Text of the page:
There aren't nearly as many people as brutally criticized or utterly adored as Azealia Banks. Either way, the star has undergone a massive resurgence over the last few years, celebrating her unapologetic, unfiltered, yet at times problematic, aura. After a string of breakout hits in the early 2010s, the world publicly turned its back on her, despite privately supporting her as a problematic fave who makes music for the girls and gays. "The streams don't lie," she tells PAPER.
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Azealia is the girl everyone loves to hate, despite fighting against a colonial music industry that has exploited her as a dark-skinned Black woman in the past while promoting other mediocre male rappers. One has to admit the girl has talent, even if you won't "subscribe to her dumb-ass opinion," per her. On the eve before the 10th anniversary of Banks' iconic "212" music video, the artist added another accolade to her decade-long career — runway model.
Banks closed Kim Shui's Spring 2022 show on the final day of New York Fashion Week wearing a rose-printed chiffon dress, complete with a bedazzled corset bodice. Just as high fashion twitter can point out an archival Alaïa dress down to the exact stitch, the new generation of Gen-Z style lovers can point to Azealia's closing look and think, That's a Kim.
"Was I giving, giving, giving, giving, giving, a-giving, giving, giving it, uh," she said backstage. "I got to work on my [foot] cross — my cat — before I fuck with Naomi. Cause that's the queen." But to answer her own question: Yes. It was very much giving what it needed to give.
Banks' guest appearance was a complete surprise to attendees, the star previously being hot off the trail of multi-day comeback concerts in New York. Azealia and Kim became friends following the release of "Anna Wintour," when the designer slid into her DMs and offered to send her a few looks and Azealia fell in love with the brand's signature butterfly dress. They've been besties ever since, but they both knew they had to kick it up to another level.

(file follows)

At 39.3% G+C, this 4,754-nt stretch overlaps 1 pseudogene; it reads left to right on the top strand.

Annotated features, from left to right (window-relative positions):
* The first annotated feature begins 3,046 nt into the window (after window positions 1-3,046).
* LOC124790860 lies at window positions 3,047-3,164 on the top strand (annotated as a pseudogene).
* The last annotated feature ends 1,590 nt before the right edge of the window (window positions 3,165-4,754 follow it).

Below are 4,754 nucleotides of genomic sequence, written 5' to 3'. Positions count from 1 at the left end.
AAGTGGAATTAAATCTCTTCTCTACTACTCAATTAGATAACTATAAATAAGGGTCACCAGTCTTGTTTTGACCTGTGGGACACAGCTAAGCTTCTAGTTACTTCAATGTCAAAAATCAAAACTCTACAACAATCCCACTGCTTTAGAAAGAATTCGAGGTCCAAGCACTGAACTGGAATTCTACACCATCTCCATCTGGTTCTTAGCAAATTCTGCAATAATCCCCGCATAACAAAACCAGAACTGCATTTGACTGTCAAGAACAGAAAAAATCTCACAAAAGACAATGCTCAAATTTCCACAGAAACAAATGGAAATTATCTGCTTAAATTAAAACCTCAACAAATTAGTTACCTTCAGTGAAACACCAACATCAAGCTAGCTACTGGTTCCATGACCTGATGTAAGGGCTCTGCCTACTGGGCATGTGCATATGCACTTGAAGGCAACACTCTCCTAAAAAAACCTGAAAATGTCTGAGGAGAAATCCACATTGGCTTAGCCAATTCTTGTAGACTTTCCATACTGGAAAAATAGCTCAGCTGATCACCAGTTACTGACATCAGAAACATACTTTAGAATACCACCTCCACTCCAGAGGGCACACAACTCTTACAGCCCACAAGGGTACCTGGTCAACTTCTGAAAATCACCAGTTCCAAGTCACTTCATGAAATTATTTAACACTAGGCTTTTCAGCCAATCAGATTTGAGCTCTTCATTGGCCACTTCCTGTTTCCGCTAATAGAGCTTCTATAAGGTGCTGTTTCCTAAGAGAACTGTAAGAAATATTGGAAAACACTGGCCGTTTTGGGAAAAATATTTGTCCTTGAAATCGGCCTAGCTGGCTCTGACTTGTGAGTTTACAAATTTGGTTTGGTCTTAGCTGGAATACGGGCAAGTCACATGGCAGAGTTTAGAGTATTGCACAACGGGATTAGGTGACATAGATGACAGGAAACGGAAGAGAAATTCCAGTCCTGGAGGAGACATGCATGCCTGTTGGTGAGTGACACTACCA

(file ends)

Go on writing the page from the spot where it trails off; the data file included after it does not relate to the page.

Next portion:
"After COVID, I want to do everything. I'm trying to deep dive with the sharks. I'm going to do every-fucking-thing," she said. "I'm a fashion girl without the help of the fashion fucks."
Meanwhile, Kim Shui's signature Y2K-glam aesthetic is a fan favorite among young Hollywood and fashion week patrons alike. As a female designer of Asian descent, Kim has always recognized her place in the culture between two worlds — one filled with rich history and tradition while the other is fueled by glistening starlets on red carpets. While Shui's previous seasons often incorporated East Asian garments and textiles, this season felt like a refreshing departure from her catalog, directly rejecting the stereotypes catapulted onto her for years at the hands of Western imperialism.
"In the history of fashion, there's been a lot of Western designers that have fetishized the East and I thought it would be funny to tip that over on its head and present it from an Eastern perspective," she explained. In the same way that Italian and French designers may use exotic tigers, dragons, and cranes on their prints, Kim is appropriating Western aesthetics in just to make a point. It's thought-provoking, as most things often are with the young designer.
It wasn't all serious though — this is Kim Shui after all. Bedazzled chaps, iridescent mini-skirts, and blinged-out cowboy hats felt like they were pulled right from the costume department of a Coachella-inspired spaghetti Western film meant for Gen-Z Pinterest influencers. Pastel ruffled crop tops and sheer patterned knit dresses were paired with heeled cowboy boots, perfect for a night out at the rodeo with your Texan sugar daddy. It's a delectable, deconstructive exploration of modern-day Americana and what it means when a legacy is built on profiting on others.
Kim Shui and Azealia Banks are here to take back what a white, gatekept industry has shielded from them for so long. We couldn't be happier.
Photography: Hatnim Lee
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